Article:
Nia Centre Reveals Power of Exposition - Urbanology Magazine
There is an empowering feeling when a group of youth from diverse backgrounds can come together and set their own tone and create their own image in the media. The spectacular photo exhibit entitled Exposed: Telling Stories Through Our Lens, hosted by The Nia Centre for the Arts at Toronto’s Beaver Hall Gallery, created that feeling. And photographers Ebti Nabang, Mapela Uhindu-Gingala, Leilah Dhore, Candace Nyaomi and Taejon Cupid provided the lenses.
Powerful photos decorated the room and acted as conversation starters for youth to build meaningful connections, whether it was a political discussion or even a simple, “I can relate to that.” “I wanted to explore pieces that could allow people to connect with my photos,” stated photographer Leilah Dhore. “I wanted [them] to understand the amount of segregation we go through.” Dhore started exploring photography in 2009 and has come a long way. Her series framed pictures that showcased a washroom full of hair treatment items, a basketball net as well as a group featuring a token black girl. Scenes from the every day black movie called, life.
“I can take a photo and have an intended meaning all written up and write a book about it, and someone else can come along and write another book about something that’s completely opposite,” explains Taejon Cupid. He had an amazing series based on cultural and grassroots identity, his photos were vividly captured, mixed with beautiful landscape shots, studio images exposing the beauty of black skin as well as the heartfelt connection between a father and his daughters, to name few. “I really just give you a title and hope that it gives you an image.”
“It’s great to talk about the diaspora outside of February, and encourage people to do so 365 days a year.” – Letecia Rose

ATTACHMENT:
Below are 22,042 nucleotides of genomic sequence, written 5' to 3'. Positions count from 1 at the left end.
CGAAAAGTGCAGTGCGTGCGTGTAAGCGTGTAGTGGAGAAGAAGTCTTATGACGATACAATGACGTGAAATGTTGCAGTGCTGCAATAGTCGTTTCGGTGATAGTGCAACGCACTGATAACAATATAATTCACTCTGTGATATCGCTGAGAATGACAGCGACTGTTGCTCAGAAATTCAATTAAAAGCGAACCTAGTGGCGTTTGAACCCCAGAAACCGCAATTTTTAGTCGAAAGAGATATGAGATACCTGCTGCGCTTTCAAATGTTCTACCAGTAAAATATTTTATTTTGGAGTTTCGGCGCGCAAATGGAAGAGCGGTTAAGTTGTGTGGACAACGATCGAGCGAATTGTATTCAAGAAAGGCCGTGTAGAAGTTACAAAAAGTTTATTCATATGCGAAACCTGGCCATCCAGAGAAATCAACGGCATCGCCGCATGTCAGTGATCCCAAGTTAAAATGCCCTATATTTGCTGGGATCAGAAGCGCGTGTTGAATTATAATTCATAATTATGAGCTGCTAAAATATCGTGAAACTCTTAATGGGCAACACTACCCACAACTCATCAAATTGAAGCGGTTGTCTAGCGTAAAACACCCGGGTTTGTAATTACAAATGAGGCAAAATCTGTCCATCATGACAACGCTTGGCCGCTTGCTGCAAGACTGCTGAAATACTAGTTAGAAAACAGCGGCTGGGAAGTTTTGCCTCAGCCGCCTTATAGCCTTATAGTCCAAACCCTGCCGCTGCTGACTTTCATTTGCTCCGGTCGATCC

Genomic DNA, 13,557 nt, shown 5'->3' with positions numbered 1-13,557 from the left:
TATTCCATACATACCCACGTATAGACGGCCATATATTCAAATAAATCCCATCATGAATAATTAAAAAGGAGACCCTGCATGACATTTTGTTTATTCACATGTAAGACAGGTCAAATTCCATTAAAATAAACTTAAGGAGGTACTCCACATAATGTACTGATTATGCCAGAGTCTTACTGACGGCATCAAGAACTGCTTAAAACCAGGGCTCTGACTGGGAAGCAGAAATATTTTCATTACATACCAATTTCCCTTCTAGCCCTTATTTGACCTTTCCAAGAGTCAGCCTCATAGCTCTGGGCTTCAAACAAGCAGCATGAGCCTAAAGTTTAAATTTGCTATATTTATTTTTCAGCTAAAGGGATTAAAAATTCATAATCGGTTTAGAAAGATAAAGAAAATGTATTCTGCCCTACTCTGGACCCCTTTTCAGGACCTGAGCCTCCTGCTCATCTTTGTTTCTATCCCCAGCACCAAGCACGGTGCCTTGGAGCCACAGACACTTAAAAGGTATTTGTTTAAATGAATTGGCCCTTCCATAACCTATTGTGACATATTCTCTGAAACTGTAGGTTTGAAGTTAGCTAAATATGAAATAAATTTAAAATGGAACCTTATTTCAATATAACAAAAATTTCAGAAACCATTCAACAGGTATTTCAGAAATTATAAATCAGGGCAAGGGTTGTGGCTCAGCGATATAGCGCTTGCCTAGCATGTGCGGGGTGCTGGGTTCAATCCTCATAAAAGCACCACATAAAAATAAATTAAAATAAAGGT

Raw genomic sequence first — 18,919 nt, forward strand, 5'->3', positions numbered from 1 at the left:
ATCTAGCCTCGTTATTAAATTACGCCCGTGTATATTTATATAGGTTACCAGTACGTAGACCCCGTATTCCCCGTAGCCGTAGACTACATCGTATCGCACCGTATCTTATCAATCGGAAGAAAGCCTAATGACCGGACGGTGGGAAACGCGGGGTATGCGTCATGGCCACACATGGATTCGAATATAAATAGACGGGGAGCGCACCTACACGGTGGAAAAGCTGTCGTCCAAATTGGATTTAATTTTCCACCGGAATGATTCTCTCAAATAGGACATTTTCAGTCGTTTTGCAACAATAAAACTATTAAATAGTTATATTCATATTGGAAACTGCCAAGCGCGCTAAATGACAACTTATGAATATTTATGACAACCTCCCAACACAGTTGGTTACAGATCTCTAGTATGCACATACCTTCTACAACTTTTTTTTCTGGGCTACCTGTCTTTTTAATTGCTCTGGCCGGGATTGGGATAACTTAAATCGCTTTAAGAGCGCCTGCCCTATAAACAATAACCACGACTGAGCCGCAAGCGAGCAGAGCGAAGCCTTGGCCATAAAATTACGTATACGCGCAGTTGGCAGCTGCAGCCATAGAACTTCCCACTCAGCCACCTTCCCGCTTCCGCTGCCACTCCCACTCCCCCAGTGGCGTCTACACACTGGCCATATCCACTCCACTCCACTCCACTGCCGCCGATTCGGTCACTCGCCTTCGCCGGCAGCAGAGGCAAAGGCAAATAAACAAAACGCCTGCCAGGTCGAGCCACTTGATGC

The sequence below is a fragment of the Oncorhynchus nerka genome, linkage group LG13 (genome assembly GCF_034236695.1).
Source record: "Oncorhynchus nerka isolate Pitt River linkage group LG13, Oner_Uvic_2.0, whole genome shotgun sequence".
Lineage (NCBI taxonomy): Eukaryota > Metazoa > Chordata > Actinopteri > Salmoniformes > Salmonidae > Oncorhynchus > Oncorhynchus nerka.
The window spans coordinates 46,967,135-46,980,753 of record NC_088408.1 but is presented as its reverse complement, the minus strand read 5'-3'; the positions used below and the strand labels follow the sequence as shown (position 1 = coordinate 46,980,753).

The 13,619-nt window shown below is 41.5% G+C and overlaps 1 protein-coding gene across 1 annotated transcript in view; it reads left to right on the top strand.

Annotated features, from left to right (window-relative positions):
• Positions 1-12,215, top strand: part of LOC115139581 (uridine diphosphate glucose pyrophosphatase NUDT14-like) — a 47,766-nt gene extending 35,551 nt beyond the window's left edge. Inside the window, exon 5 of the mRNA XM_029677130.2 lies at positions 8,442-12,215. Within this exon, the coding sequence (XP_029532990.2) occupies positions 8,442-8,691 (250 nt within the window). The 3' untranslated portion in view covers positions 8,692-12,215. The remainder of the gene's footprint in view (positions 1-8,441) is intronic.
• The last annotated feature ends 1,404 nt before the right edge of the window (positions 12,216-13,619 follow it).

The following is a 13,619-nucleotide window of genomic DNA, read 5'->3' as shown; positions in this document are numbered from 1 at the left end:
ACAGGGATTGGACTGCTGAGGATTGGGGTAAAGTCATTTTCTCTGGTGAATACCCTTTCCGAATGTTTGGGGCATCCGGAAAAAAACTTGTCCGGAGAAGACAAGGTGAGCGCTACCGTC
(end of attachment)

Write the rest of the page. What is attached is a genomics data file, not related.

Mapela Uhindu-Gingala and Candace Nyaomi both focused on the importance of the individuals in their lives. Uhindu-Gingala focused on her family roots and how they’ve instilled meaningful values in her Benin and Congolese heritage. Her series consisted of abstract portrait shots that were accented with strong flares that added strength to the powerful figures in her life. “It represents my parents’ aura [and] essence that I always carry with me.”
Nyaomi had a spectacular piece that effectively destroyed the stigma of the way that a black man’s strong masculine body is portrayed as a force to be afraid of in society. She captures the beauty, and wants people, “just to rethink the way we think about men [and] not only black men. They shouldn’t be so intimidating, I see them differently.” Nyaomi and her work were very strong advocates on the point of making sure we understood the importance of appreciation of our men.
Ebti Nabang’s spectacular piece that was entitled “I Am Not My Hair” was an incredible display of the various types and styles of black hair and the equilibrium of them in a serious and playful manner. It portrays the powerful politics that come with female hair.
The curator of the event, Letecia Rose, was able to commence the night with a powerful guitar groove backed by spoken word and a strong keynote by the one and only Kim Crosby. “A lot of people talk about us in the media and not in a positive light, so it was really just a good platform to have conversations about us,” Rose shared. “It’s great to talk about the diaspora outside of February, and encourage people to do so 365 days a year.”
The exhibit is on display at Daniels Spectrum (585 Dundas St. E. in Toronto) through until May 5, 2013.
Words By. Danian Walker + Photos By. Adrian McKenzie